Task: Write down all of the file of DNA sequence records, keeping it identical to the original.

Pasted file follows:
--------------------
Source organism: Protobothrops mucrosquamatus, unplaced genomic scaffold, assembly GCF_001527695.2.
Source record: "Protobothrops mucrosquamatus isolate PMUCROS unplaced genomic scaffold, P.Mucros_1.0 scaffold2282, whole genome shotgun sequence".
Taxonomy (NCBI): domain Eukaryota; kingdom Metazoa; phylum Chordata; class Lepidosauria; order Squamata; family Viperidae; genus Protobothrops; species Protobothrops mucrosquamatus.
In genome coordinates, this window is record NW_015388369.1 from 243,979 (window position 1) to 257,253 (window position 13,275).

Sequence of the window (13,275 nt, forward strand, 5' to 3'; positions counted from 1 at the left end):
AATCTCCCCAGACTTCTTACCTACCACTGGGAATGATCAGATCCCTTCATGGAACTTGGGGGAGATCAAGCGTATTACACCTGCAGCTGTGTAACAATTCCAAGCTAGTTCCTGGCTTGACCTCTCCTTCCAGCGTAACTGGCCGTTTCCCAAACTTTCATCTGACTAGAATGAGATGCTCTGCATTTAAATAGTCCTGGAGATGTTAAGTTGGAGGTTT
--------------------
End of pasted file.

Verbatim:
Source organism: Protobothrops mucrosquamatus, unplaced genomic scaffold, assembly GCF_001527695.2.
Source record: "Protobothrops mucrosquamatus isolate PMUCROS unplaced genomic scaffold, P.Mucros_1.0 scaffold2282, whole genome shotgun sequence".
Taxonomy (NCBI): domain Eukaryota; kingdom Metazoa; phylum Chordata; class Lepidosauria; order Squamata; family Viperidae; genus Protobothrops; species Protobothrops mucrosquamatus.
In genome coordinates, this window is record NW_015388369.1 from 243,979 (window position 1) to 257,253 (window position 13,275).

Sequence of the window (13,275 nt, forward strand, 5' to 3'; positions counted from 1 at the left end):
AATCTCCCCAGACTTCTTACCTACCACTGGGAATGATCAGATCCCTTCATGGAACTTGGGGGAGATCAAGCGTATTACACCTGCAGCTGTGTAACAATTCCAAGCTAGTTCCTGGCTTGACCTCTCCTTCCAGCGTAACTGGCCGTTTCCCAAACTTTCATCTGACTAGAATGAGATGCTCTGCATTTAAATAGTCCTGGAGATGTTAAGTTGGAGGTTT